in the process of obtaining these estimates for the following (Gryna, 1994):
When an Abrams main gun or a Bradley 25 mm cannon is fired, some burnt gases enter the crew fighting compartment (PM TMAS, 1993). A bore evacuator removes these gases from the end of the Abrams main gun after each round is fired (FM 17-12-1). Blowers and nuclear, biological and chemical (NBC) protection systems in the Abrams and Bradley ventilate the crew compartment (FM 17-12-1;› TM 9-2350-252-10-2; TM 9-2350-284-10-2).
A small amount of DU oxidation may occur in the gun tube when a DU round is fired (Parkhurst, 1993; McGuire, 1993d; PM TMAS, 1993). Also, a small amount of DU is expelled when a DU round is fired (Mishima et al., 1990; Parkhurst, 1993; PM TMAS, 1993). Abrams and Bradley gun tubes and the bore evacuator of the Abrams may contain small DU residuals after firing various DU munitions (Mishima et al., 1990; Parkhurst, 1993; YPG, 1993; Elliott, 1993; NRC, undated; AMC, 1993). Measurements indicate that radioactivity is detectable but within NRC standards (Davis, 1993a).
When a DU projectile breaks up in a gun tube, DU contamination is concentrated near the end of the tube. The AMC tested the Bradley 25 mm gun to determine if this contamination migrates from the gun tube into the crew compartment. A draft study by Battelle PNL indicated that firing DU ammunition with a number of inbore breakups occurring produced a detectable level of DU aerosol particles in the crew compartment. Some of these particles were within the respirable range, but the concentration was within NRC guidelines (Parkhurst, 1993).
During September 1993 and February 1994, AMC tested DU migration into the Abrams tank turret. No DU intrusion was noted, even when the testing crew deliberately created flarebacks.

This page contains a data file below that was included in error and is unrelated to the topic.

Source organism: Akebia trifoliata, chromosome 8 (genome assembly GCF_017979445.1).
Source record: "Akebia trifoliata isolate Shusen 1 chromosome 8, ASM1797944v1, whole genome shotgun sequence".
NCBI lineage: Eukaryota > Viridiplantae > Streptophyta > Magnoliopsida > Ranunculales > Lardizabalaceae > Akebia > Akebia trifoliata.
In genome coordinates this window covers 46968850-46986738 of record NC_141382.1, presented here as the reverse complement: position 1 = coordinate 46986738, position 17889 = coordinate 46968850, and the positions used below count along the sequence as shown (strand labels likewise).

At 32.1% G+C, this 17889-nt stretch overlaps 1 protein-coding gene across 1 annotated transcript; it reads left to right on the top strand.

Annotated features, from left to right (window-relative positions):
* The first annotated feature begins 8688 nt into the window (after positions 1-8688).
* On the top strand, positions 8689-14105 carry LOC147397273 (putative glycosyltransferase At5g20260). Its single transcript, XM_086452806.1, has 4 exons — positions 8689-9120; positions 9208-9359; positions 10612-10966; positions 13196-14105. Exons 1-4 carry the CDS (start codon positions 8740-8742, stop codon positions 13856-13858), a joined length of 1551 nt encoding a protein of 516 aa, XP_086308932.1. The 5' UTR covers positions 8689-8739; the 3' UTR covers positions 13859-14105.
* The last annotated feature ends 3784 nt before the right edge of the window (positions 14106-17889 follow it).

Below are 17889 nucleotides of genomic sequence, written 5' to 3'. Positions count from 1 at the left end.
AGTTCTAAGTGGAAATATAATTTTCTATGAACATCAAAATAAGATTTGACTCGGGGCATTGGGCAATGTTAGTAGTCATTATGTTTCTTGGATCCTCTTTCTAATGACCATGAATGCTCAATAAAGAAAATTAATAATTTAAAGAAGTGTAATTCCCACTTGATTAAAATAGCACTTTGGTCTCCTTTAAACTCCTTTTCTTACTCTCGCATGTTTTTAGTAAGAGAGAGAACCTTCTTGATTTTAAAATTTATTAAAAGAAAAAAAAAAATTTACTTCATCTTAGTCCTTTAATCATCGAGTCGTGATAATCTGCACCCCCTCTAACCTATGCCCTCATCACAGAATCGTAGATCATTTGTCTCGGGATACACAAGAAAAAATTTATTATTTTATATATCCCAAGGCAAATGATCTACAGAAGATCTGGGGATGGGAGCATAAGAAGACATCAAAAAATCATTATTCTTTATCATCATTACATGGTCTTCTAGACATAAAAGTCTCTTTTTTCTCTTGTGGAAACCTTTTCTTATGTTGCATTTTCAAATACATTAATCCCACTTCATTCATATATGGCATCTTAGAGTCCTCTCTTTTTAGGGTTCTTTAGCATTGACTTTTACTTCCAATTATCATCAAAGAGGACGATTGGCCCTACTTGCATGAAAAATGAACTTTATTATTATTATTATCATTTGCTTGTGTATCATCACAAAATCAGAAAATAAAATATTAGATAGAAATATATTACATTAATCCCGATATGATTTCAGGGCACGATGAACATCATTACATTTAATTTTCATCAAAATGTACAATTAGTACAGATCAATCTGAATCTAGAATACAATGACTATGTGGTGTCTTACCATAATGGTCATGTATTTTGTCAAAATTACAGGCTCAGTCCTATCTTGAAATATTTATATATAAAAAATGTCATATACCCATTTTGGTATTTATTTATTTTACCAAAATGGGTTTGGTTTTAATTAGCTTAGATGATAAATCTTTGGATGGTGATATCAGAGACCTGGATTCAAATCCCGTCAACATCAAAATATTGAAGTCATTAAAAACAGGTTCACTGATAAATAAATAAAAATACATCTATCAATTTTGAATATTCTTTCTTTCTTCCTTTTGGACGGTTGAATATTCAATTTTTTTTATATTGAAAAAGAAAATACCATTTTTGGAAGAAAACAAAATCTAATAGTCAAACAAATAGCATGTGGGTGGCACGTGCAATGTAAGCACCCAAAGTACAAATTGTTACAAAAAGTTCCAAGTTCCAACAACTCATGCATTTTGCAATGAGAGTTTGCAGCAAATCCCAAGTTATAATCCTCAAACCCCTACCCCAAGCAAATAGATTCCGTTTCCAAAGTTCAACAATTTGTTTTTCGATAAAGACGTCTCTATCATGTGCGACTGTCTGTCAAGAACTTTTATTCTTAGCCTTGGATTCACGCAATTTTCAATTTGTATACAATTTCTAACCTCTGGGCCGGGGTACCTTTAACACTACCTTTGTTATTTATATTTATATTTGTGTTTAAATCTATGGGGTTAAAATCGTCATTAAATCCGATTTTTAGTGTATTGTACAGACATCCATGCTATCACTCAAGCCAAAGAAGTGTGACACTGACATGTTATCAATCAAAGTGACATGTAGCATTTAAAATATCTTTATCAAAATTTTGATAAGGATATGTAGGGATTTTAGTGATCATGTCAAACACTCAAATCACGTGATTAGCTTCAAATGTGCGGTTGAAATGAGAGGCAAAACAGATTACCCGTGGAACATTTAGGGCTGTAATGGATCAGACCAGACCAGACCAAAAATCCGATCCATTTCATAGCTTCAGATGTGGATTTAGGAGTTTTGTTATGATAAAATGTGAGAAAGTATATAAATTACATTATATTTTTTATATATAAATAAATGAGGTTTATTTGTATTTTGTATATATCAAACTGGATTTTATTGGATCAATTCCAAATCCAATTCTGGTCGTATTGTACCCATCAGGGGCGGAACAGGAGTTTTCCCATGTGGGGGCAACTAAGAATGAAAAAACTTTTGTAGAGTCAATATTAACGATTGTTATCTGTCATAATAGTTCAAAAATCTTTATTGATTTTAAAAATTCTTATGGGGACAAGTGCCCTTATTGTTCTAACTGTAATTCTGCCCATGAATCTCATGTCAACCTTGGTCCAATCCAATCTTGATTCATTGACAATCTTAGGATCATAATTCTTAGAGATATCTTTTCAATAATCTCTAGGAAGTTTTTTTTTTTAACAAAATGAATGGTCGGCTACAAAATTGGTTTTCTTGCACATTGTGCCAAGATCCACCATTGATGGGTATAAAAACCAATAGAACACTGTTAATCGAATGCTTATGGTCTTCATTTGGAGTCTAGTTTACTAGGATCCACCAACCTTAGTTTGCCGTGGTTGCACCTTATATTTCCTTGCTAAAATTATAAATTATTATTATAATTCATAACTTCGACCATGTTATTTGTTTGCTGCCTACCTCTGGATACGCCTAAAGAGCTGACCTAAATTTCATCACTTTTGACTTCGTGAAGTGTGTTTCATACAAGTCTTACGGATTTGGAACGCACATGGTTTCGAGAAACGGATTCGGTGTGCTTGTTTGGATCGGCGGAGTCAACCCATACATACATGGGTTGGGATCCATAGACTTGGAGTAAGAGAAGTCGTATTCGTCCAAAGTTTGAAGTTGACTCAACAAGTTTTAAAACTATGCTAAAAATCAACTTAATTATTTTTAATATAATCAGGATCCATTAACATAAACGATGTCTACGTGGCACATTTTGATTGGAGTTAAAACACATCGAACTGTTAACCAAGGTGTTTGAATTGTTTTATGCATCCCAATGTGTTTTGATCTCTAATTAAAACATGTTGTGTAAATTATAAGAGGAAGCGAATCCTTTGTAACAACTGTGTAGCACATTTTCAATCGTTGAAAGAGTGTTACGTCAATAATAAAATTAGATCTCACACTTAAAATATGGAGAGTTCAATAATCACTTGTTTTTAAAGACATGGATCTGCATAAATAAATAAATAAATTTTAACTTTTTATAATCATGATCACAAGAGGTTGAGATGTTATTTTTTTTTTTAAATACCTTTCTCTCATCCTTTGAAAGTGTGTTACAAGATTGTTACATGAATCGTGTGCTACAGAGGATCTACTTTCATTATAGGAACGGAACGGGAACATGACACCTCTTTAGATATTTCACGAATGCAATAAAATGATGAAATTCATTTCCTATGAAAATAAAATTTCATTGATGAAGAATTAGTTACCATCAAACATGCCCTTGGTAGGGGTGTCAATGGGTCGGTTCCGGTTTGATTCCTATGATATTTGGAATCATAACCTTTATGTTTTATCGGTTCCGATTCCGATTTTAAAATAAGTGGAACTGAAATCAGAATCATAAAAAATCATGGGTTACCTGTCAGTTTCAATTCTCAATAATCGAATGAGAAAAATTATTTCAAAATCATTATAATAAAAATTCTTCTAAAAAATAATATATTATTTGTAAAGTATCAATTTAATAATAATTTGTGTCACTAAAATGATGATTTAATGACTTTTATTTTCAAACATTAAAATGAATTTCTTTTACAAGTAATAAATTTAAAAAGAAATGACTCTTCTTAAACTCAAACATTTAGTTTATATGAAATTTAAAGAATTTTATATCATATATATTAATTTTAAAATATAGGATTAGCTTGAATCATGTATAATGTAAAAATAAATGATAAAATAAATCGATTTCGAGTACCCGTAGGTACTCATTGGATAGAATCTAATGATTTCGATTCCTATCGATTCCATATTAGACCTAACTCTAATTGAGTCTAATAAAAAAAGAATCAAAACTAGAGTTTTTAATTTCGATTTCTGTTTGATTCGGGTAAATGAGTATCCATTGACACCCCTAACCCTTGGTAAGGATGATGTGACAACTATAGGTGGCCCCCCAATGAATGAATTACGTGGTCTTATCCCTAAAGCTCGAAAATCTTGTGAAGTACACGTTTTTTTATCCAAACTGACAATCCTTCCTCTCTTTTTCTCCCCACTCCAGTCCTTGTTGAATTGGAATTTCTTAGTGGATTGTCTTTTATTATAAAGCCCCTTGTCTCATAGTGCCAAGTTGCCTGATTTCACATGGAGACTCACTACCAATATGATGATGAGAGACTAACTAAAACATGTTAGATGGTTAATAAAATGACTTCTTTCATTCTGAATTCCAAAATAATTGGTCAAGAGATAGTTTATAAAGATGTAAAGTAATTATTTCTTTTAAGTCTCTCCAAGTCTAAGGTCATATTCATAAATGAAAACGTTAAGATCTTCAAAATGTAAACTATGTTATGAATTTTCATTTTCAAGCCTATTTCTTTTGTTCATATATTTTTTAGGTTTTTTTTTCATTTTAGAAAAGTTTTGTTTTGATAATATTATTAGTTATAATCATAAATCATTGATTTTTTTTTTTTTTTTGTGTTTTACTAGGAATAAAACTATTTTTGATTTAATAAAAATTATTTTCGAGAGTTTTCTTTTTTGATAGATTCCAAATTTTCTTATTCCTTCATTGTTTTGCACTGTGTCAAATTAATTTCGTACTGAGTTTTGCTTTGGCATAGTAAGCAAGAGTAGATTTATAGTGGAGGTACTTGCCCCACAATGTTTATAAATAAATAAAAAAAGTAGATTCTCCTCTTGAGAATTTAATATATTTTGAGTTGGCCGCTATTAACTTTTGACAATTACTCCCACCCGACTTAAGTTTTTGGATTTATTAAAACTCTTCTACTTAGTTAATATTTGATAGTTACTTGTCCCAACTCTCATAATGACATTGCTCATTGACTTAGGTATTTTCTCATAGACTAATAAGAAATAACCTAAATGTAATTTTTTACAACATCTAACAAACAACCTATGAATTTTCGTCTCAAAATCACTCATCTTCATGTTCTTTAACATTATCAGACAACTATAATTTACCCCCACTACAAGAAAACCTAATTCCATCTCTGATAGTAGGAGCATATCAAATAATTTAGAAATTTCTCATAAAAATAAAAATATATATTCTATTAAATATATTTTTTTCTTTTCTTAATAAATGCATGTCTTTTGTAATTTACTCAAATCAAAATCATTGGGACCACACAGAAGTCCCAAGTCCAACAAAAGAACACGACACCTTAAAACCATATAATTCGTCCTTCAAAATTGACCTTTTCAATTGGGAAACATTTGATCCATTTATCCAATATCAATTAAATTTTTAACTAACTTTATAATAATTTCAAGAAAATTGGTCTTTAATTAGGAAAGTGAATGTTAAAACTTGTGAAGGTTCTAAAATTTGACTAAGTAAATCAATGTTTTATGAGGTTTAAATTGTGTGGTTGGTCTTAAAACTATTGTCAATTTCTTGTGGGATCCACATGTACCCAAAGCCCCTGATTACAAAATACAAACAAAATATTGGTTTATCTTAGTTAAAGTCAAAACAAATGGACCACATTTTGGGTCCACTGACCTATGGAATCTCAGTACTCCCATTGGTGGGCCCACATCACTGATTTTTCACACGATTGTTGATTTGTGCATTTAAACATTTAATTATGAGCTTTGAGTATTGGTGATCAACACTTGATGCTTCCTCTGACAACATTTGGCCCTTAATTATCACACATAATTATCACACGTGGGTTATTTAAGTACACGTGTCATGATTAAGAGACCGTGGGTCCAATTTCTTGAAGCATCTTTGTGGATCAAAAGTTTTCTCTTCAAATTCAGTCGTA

Possible Exposure to Soldiers Near DU-Contaminated Vehicles
Army field tests have shown that if a DU penetrator strikes a DU-armored vehicle and creates a fire or an explosion, it can contaminate nearby soil. Most of the DU contamination detected in these tests was within 5 to 7 m of the vehicle (4.7› g of DU per gram of soil following five tests at the same location) (Fliszar et al., 1989). DU contamination decreased to less than 0.5› g/g of soil at 30 m. To put this contamination in perspective, the normal uranium content in soil is about 5› g/g of soil (NCRP, 1987c). During these tests, some DU armor components were expelled 76 m from the vehicle. Soil contamination created by these tests did not require treatment or removal under NRC criteria (Fliszar et al., 1989).
6.4.3›››› Maintenance and Recovery Personnel
Vehicle maintenance and recovery personnel may be exposed to DU and other toxic substances in combat-damaged vehicles. The Army has not assessed the risks to recovery and maintenance personnel working in and around vehicles contaminated with DU particles. Inhalation and ingestion present a potential pathway for internalization of DU by these personnel. Good personal hygiene reduces the potential for hand-to-mouth internalization. The Army needs to further evaluate these risks and define appropriate protocols.
DU-contaminated vehicles that present the highest risks for maintenance and recovery personnel fall into three categories:
BRL attempted to evaluate DU-particle generation as a function of welding on DU-contaminated tank armor (Fliszar et al., 1989). The data confirmed that DU particles were generated during welding but were insufficient to determine their concentration.
BRL evaluated airborne DU exposure when damaged DU-armor packages were removed from the tank turret (Fliszar et al., 1989). This operation involved cutting metal and using a lift to remove damaged armor packages. Data indicated that airborne contamination generated by this operation could exceed the NRC occupational exposure criteria.
Members of the 144th Service and Supply Company performed maintenance
and recovery of U.S. vehicles damaged during Operation Desert Storm, including
vehicles contaminated by DU. The Army Surgeon General tasked USACHPPM to
obtain voluntary 24-hour specimens from personnel for radiochemical analysis.
As of May 1994, preliminary results from 9 of the 26 personnel, at the
time of specimen collection, were not positive for DU. Fluorometric analysis
was performed at USACHPPM and more sensitive›› spectral analyses were performed
at a leading DOE laboratory.
Field surveys were conducted in Southwest Asia on vehicles that were contaminated with DU (Rokke, 1993; Lindsay, 1993). Unfortunately, these surveys only classified the vehicles as contaminated or clean. The level of DU contamination was not ascertained.